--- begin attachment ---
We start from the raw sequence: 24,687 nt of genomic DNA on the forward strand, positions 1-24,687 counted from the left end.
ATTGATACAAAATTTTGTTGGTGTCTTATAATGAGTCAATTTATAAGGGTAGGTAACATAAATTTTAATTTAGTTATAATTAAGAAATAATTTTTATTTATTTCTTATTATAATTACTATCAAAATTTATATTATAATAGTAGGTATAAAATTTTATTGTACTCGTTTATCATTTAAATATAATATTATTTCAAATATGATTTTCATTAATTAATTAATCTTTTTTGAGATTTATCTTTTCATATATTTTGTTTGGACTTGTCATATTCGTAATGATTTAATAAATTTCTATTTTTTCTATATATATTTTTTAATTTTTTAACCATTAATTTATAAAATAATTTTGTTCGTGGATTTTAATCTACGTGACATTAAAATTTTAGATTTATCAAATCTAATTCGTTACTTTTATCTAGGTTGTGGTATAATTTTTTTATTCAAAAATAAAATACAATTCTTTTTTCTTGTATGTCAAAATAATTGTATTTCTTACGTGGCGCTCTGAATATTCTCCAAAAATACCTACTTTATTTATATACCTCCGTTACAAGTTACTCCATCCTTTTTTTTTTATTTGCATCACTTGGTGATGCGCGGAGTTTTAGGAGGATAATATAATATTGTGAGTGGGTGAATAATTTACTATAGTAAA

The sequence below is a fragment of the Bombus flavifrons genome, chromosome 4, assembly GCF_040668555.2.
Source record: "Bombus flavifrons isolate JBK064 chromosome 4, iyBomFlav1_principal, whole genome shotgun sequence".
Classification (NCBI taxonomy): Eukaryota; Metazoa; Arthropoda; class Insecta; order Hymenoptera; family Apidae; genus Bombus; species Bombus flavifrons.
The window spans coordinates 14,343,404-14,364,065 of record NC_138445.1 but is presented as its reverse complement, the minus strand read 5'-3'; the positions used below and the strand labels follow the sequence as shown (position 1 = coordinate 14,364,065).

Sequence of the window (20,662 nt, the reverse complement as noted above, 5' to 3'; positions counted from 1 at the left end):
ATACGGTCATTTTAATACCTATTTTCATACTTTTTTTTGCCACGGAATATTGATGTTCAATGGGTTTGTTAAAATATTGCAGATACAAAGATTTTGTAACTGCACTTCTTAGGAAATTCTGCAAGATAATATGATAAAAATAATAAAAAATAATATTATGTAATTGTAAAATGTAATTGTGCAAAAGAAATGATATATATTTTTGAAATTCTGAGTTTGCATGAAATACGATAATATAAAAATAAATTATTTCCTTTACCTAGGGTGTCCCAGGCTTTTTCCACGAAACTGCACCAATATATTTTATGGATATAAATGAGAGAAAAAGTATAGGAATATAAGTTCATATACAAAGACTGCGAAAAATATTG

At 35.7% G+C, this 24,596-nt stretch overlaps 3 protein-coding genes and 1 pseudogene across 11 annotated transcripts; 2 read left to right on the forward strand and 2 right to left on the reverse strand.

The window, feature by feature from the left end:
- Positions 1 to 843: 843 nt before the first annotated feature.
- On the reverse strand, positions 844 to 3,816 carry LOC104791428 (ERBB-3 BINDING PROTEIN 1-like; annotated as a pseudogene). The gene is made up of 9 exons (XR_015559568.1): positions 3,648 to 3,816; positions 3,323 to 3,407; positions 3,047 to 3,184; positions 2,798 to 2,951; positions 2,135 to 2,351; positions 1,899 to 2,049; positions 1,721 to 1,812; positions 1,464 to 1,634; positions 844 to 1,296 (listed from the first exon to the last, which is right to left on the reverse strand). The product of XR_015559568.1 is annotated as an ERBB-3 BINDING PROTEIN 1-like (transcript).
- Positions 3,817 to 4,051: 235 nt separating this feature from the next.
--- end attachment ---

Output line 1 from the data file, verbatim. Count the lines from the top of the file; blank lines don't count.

We start from the raw sequence: 24,687 nt of genomic DNA on the forward strand, positions 1-24,687 counted from the left end.